I am the rich and famous
I am the one who wonders what will happen if the details aren’t right
I am both the bride on the beach and the man in
The cowboy hat kissing her hand
I am the mother of the disappeared (just as the song says)
I am the person that says hello to you in the elevator
Because I realize you’ve been though a lot more than me
And I might be the only person that’s said hello to you today
I am the person that says nothing because I’m horrible at
Small talk and will wonder how you are days later when I’m alone
I am the person that won the lottery
I am the person that remembers your face from the photo your
Daughter carried in front of the cameras that horrible day
I am the nurse, the gas station attendant
I am the people swept off by the water
The welfare worker and recipient, the woman in the power suit, jumpsuit
Overalls, and maternity dress
I am the woman in prison far away
I am the person that gets stuck in the memories, thoughts, and feelings, unbearable
Emotions and hurt that you feel standing in your shoes
I experience it
And I live it when I see it or hear about it
The curse and gift of unbridled empathy


The chain of depression at the bottom of the pool
Grips my ankle and keeps me
From reaching the surface for that
Mighty bursting breath of relief

Cheated from the feeling of emerging from the theater
Glad that all is well compared to what I saw on the screen
No, it’s not just a movie, it’s your life

I dreamt that I saw mark and we were 16 again
And he smiled and I asked why he never called
Me back

Everyone is so far away
Anne is suffocating under the weight of
Her infinite prison
T is out west and would be even further
If the land hadn’t run out, probably
Not far enough in her mind and refuses to return
He is in florida soaking up the sun and hash fumes
Floundering to take in even his next breath

I’m here
as always
If I don’t leave this state
Despite my family's objections
Then I will have the last life yanked from my soul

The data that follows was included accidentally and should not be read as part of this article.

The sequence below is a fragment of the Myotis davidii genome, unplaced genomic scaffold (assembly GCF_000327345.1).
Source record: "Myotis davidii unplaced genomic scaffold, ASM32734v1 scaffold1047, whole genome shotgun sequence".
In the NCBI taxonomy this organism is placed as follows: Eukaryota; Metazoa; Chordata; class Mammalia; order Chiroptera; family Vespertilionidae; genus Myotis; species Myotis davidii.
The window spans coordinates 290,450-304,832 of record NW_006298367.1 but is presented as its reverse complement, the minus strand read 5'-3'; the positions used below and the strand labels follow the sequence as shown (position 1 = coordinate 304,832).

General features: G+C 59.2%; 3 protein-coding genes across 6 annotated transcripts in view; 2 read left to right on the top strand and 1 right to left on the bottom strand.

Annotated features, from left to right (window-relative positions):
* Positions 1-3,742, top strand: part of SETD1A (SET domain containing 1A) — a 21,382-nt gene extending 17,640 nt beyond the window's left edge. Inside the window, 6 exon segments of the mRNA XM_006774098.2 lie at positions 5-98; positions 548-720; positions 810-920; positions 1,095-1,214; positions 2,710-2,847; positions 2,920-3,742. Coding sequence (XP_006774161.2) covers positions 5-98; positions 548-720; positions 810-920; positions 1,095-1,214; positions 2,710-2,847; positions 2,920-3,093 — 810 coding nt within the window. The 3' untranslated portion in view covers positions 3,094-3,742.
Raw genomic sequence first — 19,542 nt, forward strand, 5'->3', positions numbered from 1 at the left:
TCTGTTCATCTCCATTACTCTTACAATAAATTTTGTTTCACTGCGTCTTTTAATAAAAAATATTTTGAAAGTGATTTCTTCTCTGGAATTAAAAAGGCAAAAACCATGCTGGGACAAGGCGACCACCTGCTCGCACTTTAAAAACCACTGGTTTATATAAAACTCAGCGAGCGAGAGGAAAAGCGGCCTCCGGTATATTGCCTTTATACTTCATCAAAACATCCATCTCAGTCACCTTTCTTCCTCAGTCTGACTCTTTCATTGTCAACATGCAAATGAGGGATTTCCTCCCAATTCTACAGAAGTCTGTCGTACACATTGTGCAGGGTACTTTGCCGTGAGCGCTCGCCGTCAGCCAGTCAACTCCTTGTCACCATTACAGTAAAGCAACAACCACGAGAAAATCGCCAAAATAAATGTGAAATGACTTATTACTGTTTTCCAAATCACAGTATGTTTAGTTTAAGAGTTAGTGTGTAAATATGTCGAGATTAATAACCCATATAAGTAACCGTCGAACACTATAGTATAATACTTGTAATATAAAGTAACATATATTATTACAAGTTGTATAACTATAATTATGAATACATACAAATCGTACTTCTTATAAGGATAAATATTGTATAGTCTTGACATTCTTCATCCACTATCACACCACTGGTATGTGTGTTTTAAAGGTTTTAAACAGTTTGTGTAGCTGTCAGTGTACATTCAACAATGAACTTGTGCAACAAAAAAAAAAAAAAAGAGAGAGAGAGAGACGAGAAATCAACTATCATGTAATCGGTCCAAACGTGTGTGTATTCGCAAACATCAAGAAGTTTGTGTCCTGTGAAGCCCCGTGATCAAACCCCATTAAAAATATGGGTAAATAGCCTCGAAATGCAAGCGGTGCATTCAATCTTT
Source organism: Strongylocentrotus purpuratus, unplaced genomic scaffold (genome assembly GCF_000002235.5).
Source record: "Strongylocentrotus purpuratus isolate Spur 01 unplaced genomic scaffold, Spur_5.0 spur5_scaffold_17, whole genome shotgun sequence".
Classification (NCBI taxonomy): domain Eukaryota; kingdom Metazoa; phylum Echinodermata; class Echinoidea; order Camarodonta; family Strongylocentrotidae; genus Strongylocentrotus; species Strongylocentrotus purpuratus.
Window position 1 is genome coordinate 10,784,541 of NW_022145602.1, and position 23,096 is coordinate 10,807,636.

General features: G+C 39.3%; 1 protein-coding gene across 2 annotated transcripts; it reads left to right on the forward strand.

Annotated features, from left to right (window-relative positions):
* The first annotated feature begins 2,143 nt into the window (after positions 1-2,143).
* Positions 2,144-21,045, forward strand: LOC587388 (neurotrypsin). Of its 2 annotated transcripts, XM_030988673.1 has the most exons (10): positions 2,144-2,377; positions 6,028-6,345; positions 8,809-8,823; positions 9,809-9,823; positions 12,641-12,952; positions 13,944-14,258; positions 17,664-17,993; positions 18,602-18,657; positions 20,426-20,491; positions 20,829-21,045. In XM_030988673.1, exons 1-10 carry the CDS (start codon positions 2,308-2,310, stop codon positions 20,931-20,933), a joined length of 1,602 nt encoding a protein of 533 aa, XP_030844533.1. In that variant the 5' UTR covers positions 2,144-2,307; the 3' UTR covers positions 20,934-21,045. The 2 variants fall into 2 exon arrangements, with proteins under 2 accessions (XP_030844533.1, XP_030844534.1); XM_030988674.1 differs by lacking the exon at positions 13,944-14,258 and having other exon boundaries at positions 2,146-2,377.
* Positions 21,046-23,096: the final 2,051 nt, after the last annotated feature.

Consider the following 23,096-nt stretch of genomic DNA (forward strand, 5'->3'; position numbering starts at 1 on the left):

And shrivel into plain, gray dust that will blend
In with the surroundings in oblivion perfectly
In fact, I think that is why the days are so dreary here
The sun is blocked out by the dust of those that
Have gone before
Sucked dry of all hope, killed by the boredom, hum drum
And small mindedness

Friday, May 13, 2005


Nothing sends my heart into a knot
like the thought of creating art
So many ideas and ideals to deal with
Clashing in my brain like knights on the quest for that tin cup
I think of words and poems that I might write or right (depending on the topic)
But all I can do is sigh
And hold it all in because I fear letting some out
Might open the floodgates and what will I do when it all comes crashing out
Hopelessly in some maniacal manner
That I wouldn’t be able to explain
Much less bear to look at
What would be left but questions and curious expressions
From the ones who see it

I feel that I have a thousand occupations, projects, innovations and inventions
All offering the possibility and probability of success
But maybe that’s what really scares me

And on the inside I have so much creativity
So many swirling colors, concepts and thoughts
That I keep a tight lid on
From the outside I appear bleak and quiet
From the outside I appear acceptably normal
And probably even lacking in expression

Inside the crazy, bluesy musicians sing me a tune that sometimes
Makes me want to sing along
Hum a few bars